Submitters Bio:

John Pilger grew up in Sydney, Australia. He has been a war correspondent, author and documentary film-maker. He is one of only two to win British journalism's highest award twice, for his work all over the world. On 1 November, he was awarded Britain's highest honor for documentary film-making by the Grierson Trustees, in memory of the documentary pioneer John Grierson. He has been International reporter of the Year and a recipient of the United Nations Association Peace Prize and Gold Medal. In 2003, he received the prestigious Sophie Prize for "thirty years of exposing deception and improving human rights." In 2009, he was awarded Australia's international human rights award, the Sydney Peace Prize, "for his courage as a film-maker and journalist in enabling the voices of the powerless to be heard "." For his documentary films, he has won an American television academy award, an Emmy, and the Richard Dimbleby Award for a lifetime's work in factual broadcasting, awarded by BAFTA. His first film, The Quiet Mutiny, made in 1970 for Granada's World in Action, revealed the rebellion within the US Army in Vietnam that led to the American withdrawal. His 1979 documentary, the epic Cambodia Year Zero is credited with alerting the world to the horrors of the Pol Pot regime. Year Zero is ranked by the BFI as among the ten most important documentaries of the 20th century. His Death of a Nation, about East Timor, had a similar impact in 1994. He has made 58 documentary films. He is the author of numerous best-selling books, including Heroes and A Secret Country, The New Rulers of the World and Hidden Agendas. He is the editor of an anthology, Tell Me No Lies: Investigative Journalism and its Triumphs. His latest book is Freedom Next Time. "John Pilger unearths, with steely attention to facts, the filthy truth and tells it as it is" -- Harold Pinter. "John Pilger's work has been a beacon of light in often dark times. The realities he has brought to light have been a revelation, over and over again, and his courage and insight a constant inspiration." -- Noam Chomsky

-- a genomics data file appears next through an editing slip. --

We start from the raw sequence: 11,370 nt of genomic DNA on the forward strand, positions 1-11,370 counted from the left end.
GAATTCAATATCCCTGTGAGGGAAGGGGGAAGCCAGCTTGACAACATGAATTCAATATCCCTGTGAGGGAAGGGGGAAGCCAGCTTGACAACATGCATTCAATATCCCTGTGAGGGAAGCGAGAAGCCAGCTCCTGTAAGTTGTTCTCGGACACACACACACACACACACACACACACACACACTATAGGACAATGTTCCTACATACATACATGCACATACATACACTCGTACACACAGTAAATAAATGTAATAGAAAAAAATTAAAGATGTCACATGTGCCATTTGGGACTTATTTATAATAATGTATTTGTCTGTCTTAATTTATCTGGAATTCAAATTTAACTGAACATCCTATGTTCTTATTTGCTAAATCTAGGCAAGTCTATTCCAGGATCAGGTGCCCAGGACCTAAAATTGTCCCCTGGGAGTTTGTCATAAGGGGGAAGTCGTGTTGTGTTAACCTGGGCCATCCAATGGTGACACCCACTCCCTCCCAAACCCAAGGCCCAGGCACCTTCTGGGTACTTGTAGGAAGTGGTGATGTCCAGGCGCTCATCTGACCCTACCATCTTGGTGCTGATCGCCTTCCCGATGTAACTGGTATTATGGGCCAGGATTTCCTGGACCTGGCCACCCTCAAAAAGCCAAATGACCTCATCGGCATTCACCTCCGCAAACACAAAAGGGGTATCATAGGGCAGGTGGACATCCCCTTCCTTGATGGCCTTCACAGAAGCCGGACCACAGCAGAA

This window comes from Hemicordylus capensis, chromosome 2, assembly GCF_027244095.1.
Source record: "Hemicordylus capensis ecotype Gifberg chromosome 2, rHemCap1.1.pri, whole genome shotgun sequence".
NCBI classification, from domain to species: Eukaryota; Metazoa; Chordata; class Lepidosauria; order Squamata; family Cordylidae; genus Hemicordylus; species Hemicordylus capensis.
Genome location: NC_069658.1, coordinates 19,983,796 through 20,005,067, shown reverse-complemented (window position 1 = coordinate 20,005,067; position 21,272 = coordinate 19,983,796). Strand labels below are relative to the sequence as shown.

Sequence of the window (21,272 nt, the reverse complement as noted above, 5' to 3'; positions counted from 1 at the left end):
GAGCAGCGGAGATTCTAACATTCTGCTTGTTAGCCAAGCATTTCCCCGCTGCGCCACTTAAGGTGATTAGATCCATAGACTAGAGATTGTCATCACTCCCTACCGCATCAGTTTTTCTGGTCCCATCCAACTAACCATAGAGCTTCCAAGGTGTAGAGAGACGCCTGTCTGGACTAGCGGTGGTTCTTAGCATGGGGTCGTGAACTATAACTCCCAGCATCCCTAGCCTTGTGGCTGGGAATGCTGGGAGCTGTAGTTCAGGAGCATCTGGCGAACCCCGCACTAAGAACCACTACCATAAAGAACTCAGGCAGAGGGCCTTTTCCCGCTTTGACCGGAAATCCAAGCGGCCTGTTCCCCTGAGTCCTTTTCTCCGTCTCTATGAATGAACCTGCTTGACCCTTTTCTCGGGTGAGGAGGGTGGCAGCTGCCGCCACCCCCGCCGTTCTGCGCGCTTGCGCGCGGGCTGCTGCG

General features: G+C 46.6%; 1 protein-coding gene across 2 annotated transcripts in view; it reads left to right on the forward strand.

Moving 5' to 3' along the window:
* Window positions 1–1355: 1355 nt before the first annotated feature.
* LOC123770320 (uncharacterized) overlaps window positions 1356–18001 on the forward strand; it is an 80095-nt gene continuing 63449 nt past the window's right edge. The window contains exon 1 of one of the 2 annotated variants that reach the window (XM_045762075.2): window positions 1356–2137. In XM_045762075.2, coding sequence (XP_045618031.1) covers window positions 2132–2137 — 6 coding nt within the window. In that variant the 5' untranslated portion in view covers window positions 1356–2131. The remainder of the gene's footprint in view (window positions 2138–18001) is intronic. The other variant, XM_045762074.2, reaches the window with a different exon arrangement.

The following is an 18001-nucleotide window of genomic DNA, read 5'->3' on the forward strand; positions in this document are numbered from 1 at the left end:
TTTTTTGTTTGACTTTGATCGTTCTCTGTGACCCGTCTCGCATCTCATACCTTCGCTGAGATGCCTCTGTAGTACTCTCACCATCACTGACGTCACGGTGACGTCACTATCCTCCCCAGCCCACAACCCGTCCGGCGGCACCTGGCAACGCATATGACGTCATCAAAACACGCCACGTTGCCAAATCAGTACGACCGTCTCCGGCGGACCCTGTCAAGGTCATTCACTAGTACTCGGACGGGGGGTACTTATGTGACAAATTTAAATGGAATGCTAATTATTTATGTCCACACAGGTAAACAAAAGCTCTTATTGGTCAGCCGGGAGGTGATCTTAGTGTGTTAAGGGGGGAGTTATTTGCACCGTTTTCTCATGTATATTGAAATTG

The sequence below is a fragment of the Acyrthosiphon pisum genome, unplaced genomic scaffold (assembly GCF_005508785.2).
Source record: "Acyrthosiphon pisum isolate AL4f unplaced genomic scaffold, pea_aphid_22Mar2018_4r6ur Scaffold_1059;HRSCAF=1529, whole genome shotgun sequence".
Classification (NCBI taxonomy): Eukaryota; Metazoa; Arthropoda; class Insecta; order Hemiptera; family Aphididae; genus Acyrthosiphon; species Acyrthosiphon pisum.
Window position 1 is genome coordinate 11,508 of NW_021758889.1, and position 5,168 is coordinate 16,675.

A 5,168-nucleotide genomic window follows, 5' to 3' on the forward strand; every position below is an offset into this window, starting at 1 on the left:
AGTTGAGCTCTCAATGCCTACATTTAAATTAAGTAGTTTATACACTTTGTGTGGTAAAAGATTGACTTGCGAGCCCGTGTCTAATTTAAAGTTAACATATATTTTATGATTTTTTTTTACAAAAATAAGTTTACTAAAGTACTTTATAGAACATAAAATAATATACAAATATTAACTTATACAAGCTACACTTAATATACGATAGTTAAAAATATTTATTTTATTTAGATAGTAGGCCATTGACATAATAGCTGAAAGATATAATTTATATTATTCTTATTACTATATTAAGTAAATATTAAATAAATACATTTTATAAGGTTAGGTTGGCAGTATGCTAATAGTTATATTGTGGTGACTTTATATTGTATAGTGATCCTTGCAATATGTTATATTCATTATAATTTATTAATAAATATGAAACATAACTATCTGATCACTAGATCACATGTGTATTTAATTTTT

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A Bloodless War… By Mary Pitt

September 10, 2013 A Bloodless War... By Mary Pitt A poem that sadly describes the response of the majority of the American people to the senseless slaughter over the past 12 years.

(Pictures in original removed because they are atrocious)

"Give us a bloodless war!" they cry,

"Don't let us see anybody die,

"Let us cheer the marchers and salute the flag,

"Celebrate the victory then go home and brag!

"Hide the burning bodies and the severed arms,

"And mute the sound of the raid alarms.

"Let us slay the infidel and rout the beast

"But shield us from what we like the least.

"Let us enjoy the spoils of war,

"But save us from seeing the blood and gore.

"Hide from us the keening cries

"Of a mother who mourns while her baby dies,

"Don't let us hear the piteous moans

"Of a child in pain with broken bones

"While a nurse who has no time for hugs

"Tries to heal without any drugs;

"Cover the missing feet and hands!

"It is too sad for our hearts to stand.

"Give us instead a cheerful smile

"So we may enjoy our war for a while.

"Bring the dead home by dark of night

"And hide them carefully from sight.

"We don't want to know how their families feel;

"We don't want to see that death is real.

"We don't want to know that soldier's name

"For that might bring a sense of shame.

"Let us not question who's to blame

"While we play our silly political games.

"We will rejoice as we did before

"While our children pay for our bloodless war."

Submitters Bio:

This writer is eighty years old and has spent a half century working with handicapped and deprived people and advocating on their behalf while caring for her own working-class family. She spends her "Sunset Years" in writing and struggling with The System.